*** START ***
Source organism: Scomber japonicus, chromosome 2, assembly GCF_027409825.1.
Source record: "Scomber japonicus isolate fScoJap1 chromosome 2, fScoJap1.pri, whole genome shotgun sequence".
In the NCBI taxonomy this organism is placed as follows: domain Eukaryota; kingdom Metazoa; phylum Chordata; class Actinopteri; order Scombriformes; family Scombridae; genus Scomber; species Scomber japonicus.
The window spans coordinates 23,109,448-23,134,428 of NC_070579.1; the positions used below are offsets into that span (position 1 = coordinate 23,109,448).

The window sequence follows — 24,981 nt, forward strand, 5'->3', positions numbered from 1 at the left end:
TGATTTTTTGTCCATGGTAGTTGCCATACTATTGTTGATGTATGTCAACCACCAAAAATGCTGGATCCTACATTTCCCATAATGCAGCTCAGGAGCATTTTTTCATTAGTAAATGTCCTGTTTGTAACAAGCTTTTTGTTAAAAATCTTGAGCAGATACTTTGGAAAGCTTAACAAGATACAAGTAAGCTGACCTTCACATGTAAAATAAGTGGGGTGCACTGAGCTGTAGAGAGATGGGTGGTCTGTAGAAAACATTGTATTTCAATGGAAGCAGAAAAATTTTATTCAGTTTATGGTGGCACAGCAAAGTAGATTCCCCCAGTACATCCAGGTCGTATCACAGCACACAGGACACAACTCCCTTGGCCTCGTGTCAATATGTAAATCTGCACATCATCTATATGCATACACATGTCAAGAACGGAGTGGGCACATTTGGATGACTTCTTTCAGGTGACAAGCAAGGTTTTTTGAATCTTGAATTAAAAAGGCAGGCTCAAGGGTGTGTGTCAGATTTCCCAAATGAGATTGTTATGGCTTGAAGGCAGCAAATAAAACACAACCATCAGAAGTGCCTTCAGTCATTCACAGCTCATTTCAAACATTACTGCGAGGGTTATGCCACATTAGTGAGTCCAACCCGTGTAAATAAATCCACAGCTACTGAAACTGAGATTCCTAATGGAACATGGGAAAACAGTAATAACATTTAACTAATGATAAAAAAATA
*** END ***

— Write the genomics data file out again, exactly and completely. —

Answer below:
Source organism: Scomber japonicus, chromosome 2, assembly GCF_027409825.1.
Source record: "Scomber japonicus isolate fScoJap1 chromosome 2, fScoJap1.pri, whole genome shotgun sequence".
In the NCBI taxonomy this organism is placed as follows: domain Eukaryota; kingdom Metazoa; phylum Chordata; class Actinopteri; order Scombriformes; family Scombridae; genus Scomber; species Scomber japonicus.
The window spans coordinates 23,109,448-23,134,428 of NC_070579.1; the positions used below are offsets into that span (position 1 = coordinate 23,109,448).

The window sequence follows — 24,981 nt, forward strand, 5'->3', positions numbered from 1 at the left end:
TGATTTTTTGTCCATGGTAGTTGCCATACTATTGTTGATGTATGTCAACCACCAAAAATGCTGGATCCTACATTTCCCATAATGCAGCTCAGGAGCATTTTTTCATTAGTAAATGTCCTGTTTGTAACAAGCTTTTTGTTAAAAATCTTGAGCAGATACTTTGGAAAGCTTAACAAGATACAAGTAAGCTGACCTTCACATGTAAAATAAGTGGGGTGCACTGAGCTGTAGAGAGATGGGTGGTCTGTAGAAAACATTGTATTTCAATGGAAGCAGAAAAATTTTATTCAGTTTATGGTGGCACAGCAAAGTAGATTCCCCCAGTACATCCAGGTCGTATCACAGCACACAGGACACAACTCCCTTGGCCTCGTGTCAATATGTAAATCTGCACATCATCTATATGCATACACATGTCAAGAACGGAGTGGGCACATTTGGATGACTTCTTTCAGGTGACAAGCAAGGTTTTTTGAATCTTGAATTAAAAAGGCAGGCTCAAGGGTGTGTGTCAGATTTCCCAAATGAGATTGTTATGGCTTGAAGGCAGCAAATAAAACACAACCATCAGAAGTGCCTTCAGTCATTCACAGCTCATTTCAAACATTACTGCGAGGGTTATGCCACATTAGTGAGTCCAACCCGTGTAAATAAATCCACAGCTACTGAAACTGAGATTCCTAATGGAACATGGGAAAACAGTAATAACATTTAACTAATGATAAAAAAATA